#1
My band is coming out with a CD soon and I'm researching where we might get someone to make the CDs and have them with an image on them? As opposed to the blank CDs we would buy at Future Shop or wherever.
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#2
Many companies specialize in this.

Try Precision Sound Corp, I think they have a sales office in Toronto, if not call the Surrey office on the west Coast, pretty sure they have a 1-800 number. They will even set you up with a UPC for retailing. You will find that it will probably be cheaper to get 1000 "pressed" rather than a couple hundred short run. They have lots of options.
#3
Any 'CD duplication' company will do the job. Try and find one that includes printing of the inserts as well, though I suggest you hire a specialist designer for the actual artwork unless someone in the band has good design skills.

I usually charge £20-£50 for full CD artwork, though I'm sure you can get it cheaper (possibly even free) if you can find someone studying design course in university. I've also posted a very brief guide here to doing your own artwork, see below:

Kyle's quick and dirty guide to DIY album cover design:


1) Get some editing software
If you haven't got access to Photoshop, PSP, PS Elements or similar, 'GIMP' is a good freeware one to try. You can probably pick up an older version of Photoshop (7 is a good one) on eBay for a small price.


2) Decide on packaging

Work out how you're going to package the CD and then download the appropriate template here. You've got two main choices here;a regular jewel case (the ones you get albums in) or a slim jewel case (these are usually used for singles and demos). The printing for each is somewhat different.

For standard cases, you'll need:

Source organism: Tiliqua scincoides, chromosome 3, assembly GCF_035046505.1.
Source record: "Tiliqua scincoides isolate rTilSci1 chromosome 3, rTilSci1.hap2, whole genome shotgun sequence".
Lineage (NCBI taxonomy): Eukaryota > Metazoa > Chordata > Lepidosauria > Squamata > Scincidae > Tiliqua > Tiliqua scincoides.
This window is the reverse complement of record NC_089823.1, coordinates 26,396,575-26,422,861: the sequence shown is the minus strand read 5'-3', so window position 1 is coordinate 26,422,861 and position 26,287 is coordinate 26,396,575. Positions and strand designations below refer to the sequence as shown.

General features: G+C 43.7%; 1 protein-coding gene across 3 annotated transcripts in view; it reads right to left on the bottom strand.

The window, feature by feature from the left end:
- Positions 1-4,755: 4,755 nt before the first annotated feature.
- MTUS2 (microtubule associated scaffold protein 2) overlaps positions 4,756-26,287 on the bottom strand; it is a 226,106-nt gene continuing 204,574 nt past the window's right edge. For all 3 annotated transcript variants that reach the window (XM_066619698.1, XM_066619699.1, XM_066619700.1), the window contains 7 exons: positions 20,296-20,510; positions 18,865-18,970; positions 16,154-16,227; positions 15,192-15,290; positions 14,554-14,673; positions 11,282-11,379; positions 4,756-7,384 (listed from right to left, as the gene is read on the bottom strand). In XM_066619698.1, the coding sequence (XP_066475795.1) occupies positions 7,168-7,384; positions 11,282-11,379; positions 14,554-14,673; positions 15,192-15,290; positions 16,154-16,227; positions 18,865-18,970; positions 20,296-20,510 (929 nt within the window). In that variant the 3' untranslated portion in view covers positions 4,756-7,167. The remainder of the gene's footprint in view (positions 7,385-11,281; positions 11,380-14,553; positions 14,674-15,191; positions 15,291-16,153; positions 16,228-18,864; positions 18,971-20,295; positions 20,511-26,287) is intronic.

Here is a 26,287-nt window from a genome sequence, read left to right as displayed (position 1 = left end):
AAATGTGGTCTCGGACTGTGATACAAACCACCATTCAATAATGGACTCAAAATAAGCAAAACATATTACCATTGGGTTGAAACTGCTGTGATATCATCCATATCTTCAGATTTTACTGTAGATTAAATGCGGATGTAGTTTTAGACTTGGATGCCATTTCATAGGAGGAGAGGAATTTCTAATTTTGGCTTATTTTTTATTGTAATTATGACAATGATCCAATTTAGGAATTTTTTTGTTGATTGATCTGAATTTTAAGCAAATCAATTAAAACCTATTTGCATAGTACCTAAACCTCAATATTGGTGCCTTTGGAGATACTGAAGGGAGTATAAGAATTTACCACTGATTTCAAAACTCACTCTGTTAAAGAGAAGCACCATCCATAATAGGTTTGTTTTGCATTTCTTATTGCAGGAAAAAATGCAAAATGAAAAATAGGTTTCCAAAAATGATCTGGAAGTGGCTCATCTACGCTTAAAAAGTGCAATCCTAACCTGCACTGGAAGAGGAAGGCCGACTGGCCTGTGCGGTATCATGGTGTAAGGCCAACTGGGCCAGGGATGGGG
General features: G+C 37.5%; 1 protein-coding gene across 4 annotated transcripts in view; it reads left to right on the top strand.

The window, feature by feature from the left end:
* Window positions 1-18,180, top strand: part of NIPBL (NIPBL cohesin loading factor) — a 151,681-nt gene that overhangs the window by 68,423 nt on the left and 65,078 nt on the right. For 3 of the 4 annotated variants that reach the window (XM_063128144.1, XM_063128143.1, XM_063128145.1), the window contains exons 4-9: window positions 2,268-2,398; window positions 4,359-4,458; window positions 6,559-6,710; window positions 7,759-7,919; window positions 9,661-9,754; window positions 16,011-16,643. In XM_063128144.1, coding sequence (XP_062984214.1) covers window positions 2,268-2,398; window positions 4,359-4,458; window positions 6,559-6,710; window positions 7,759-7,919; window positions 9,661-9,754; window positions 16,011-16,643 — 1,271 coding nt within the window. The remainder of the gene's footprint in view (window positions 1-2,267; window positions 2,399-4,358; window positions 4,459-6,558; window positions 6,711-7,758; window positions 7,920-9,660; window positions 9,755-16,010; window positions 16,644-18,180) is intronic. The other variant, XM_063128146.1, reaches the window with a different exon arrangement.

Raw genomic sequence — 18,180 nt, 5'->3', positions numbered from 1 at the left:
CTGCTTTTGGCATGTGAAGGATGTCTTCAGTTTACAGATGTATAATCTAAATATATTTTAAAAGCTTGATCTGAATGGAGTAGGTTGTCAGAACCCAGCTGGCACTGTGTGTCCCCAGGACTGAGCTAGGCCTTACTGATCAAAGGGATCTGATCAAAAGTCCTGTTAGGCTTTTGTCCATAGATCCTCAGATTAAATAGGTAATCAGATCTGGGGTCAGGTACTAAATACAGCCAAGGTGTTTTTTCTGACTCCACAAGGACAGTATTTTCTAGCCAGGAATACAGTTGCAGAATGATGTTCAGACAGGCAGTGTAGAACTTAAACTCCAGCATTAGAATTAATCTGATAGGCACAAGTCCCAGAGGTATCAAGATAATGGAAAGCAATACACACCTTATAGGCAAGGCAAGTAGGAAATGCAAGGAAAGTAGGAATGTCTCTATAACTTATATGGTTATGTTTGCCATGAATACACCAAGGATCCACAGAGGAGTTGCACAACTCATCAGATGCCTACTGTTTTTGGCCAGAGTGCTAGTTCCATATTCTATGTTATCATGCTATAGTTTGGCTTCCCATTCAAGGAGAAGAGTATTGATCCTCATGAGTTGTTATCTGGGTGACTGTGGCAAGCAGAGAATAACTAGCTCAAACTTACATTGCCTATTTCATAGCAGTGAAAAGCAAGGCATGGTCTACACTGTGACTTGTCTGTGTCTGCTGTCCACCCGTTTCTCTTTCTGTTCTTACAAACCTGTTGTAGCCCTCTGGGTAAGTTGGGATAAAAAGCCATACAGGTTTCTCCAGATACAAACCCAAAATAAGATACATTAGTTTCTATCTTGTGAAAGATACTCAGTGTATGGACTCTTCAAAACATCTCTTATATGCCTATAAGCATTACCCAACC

-151x120mm rear tray insert
-120x120mm or 240x120mm front cover/liner notes (can be single sheet or booklet) [Optional]

For slim cases, you need:
240x120mm front cover/liner notes

If that doesn't make much sense, have a look at some CD cases so you understand how it all fits together.


3) Make some sketches
Talk with the band and decide what you'd like on your cover. For example, you might want a large picture of a skull on the front, with the band's name in small letters on the bottom right corner. If you're new to design, keep it really simple.


4) Get your source image
The quickest and simplest way of doing it is to use a suitable royalty-free image for the cover. Have a look on a stock photo site (stock.xchng is a good free one) and download any images you'd like to use. Don't use pictures taken from the internet unless you have full permission to use them. If so, the resolution should be at least 2000x2000.


5) Find some fonts
Go on DaFont.com and type your band's name into the 'custom preview' box. HAve a look through the different fonts in all the sections, and if there's any you like, download them and install them in the Windows 'fonts' folder.


6) Put it all together
Open up the CD template in your image editor, and then import the photo you downloaded earlier, or use a plain coloured background. Use the text tool to add your band/album name to the image with your new fonts. Play around with the effects and controls until you're happy with the look. The better you know the software, the more you'll be able to do.


7) Save your cover
Ideally, you should save your album cover as a PDF, JPEG or TIFF in CMYK colour, at 300DPI. A high-resolution JPEG image will usually suffice for most places.